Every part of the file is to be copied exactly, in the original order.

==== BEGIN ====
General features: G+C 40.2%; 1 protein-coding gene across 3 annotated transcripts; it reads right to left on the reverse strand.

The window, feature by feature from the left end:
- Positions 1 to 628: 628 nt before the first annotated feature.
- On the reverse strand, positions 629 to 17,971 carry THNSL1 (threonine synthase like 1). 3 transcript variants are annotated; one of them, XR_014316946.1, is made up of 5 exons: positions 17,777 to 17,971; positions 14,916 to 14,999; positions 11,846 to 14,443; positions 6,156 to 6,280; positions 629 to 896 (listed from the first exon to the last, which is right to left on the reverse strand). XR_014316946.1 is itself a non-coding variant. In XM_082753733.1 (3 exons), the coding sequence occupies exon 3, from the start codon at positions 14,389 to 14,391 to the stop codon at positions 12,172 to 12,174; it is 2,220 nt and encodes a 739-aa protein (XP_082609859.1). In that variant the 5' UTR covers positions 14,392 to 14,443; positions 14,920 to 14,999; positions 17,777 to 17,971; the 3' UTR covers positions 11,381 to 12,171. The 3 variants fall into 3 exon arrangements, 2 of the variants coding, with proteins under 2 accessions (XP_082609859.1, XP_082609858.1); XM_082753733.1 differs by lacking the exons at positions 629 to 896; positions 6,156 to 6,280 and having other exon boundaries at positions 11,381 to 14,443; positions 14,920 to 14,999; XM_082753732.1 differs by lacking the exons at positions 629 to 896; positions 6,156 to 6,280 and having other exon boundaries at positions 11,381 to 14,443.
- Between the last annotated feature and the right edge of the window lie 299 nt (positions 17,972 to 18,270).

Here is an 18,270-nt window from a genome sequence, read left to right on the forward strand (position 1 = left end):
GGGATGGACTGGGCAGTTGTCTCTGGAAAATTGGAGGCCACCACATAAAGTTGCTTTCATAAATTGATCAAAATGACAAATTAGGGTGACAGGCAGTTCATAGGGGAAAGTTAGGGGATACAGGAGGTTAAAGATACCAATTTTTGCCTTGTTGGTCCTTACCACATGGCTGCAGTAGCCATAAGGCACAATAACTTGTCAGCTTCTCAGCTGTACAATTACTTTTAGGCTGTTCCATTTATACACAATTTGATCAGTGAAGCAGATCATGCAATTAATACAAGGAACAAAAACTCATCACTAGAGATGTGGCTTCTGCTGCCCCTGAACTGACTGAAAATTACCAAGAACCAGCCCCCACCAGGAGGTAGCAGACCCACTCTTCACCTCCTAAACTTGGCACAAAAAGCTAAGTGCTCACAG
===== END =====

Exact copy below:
General features: G+C 40.2%; 1 protein-coding gene across 3 annotated transcripts; it reads right to left on the reverse strand.

The window, feature by feature from the left end:
- Positions 1 to 628: 628 nt before the first annotated feature.
- On the reverse strand, positions 629 to 17,971 carry THNSL1 (threonine synthase like 1). 3 transcript variants are annotated; one of them, XR_014316946.1, is made up of 5 exons: positions 17,777 to 17,971; positions 14,916 to 14,999; positions 11,846 to 14,443; positions 6,156 to 6,280; positions 629 to 896 (listed from the first exon to the last, which is right to left on the reverse strand). XR_014316946.1 is itself a non-coding variant. In XM_082753733.1 (3 exons), the coding sequence occupies exon 3, from the start codon at positions 14,389 to 14,391 to the stop codon at positions 12,172 to 12,174; it is 2,220 nt and encodes a 739-aa protein (XP_082609859.1). In that variant the 5' UTR covers positions 14,392 to 14,443; positions 14,920 to 14,999; positions 17,777 to 17,971; the 3' UTR covers positions 11,381 to 12,171. The 3 variants fall into 3 exon arrangements, 2 of the variants coding, with proteins under 2 accessions (XP_082609859.1, XP_082609858.1); XM_082753733.1 differs by lacking the exons at positions 629 to 896; positions 6,156 to 6,280 and having other exon boundaries at positions 11,381 to 14,443; positions 14,920 to 14,999; XM_082753732.1 differs by lacking the exons at positions 629 to 896; positions 6,156 to 6,280 and having other exon boundaries at positions 11,381 to 14,443.
- Between the last annotated feature and the right edge of the window lie 299 nt (positions 17,972 to 18,270).

Here is an 18,270-nt window from a genome sequence, read left to right on the forward strand (position 1 = left end):
GGGATGGACTGGGCAGTTGTCTCTGGAAAATTGGAGGCCACCACATAAAGTTGCTTTCATAAATTGATCAAAATGACAAATTAGGGTGACAGGCAGTTCATAGGGGAAAGTTAGGGGATACAGGAGGTTAAAGATACCAATTTTTGCCTTGTTGGTCCTTACCACATGGCTGCAGTAGCCATAAGGCACAATAACTTGTCAGCTTCTCAGCTGTACAATTACTTTTAGGCTGTTCCATTTATACACAATTTGATCAGTGAAGCAGATCATGCAATTAATACAAGGAACAAAAACTCATCACTAGAGATGTGGCTTCTGCTGCCCCTGAACTGACTGAAAATTACCAAGAACCAGCCCCCACCAGGAGGTAGCAGACCCACTCTTCACCTCCTAAACTTGGCACAAAAAGCTAAGTGCTCACAG